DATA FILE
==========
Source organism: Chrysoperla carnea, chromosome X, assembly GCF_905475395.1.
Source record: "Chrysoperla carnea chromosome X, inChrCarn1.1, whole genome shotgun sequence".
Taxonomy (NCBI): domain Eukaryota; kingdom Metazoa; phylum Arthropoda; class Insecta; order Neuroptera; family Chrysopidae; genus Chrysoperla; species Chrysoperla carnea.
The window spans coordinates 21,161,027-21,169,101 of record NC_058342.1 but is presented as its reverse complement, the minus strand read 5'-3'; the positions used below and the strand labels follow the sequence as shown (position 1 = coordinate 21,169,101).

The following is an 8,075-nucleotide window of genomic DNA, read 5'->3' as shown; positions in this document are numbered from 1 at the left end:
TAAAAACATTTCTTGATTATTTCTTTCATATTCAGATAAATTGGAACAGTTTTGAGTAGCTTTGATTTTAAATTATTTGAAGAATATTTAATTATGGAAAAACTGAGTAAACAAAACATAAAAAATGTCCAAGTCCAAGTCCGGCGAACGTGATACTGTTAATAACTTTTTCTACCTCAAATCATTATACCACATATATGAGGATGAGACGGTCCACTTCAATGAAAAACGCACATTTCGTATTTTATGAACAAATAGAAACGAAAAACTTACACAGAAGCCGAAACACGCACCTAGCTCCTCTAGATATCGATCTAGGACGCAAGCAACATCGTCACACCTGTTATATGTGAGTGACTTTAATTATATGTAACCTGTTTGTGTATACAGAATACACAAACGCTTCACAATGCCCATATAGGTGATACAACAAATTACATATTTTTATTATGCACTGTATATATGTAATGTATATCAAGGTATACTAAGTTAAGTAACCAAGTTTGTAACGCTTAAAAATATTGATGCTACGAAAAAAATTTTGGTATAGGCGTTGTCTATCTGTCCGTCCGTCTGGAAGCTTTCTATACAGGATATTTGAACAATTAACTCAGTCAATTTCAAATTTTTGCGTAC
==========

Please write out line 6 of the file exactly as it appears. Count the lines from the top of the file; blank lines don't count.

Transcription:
TAAAAACATTTCTTGATTATTTCTTTCATATTCAGATAAATTGGAACAGTTTTGAGTAGCTTTGATTTTAAATTATTTGAAGAATATTTAATTATGGAAAAACTGAGTAAACAAAACATAAAAAATGTCCAAGTCCAAGTCCGGCGAACGTGATACTGTTAATAACTTTTTCTACCTCAAATCATTATACCACATATATGAGGATGAGACGGTCCACTTCAATGAAAAACGCACATTTCGTATTTTATGAACAAATAGAAACGAAAAACTTACACAGAAGCCGAAACACGCACCTAGCTCCTCTAGATATCGATCTAGGACGCAAGCAACATCGTCACACCTGTTATATGTGAGTGACTTTAATTATATGTAACCTGTTTGTGTATACAGAATACACAAACGCTTCACAATGCCCATATAGGTGATACAACAAATTACATATTTTTATTATGCACTGTATATATGTAATGTATATCAAGGTATACTAAGTTAAGTAACCAAGTTTGTAACGCTTAAAAATATTGATGCTACGAAAAAAATTTTGGTATAGGCGTTGTCTATCTGTCCGTCCGTCTGGAAGCTTTCTATACAGGATATTTGAACAATTAACTCAGTCAATTTCAAATTTTTGCGTAC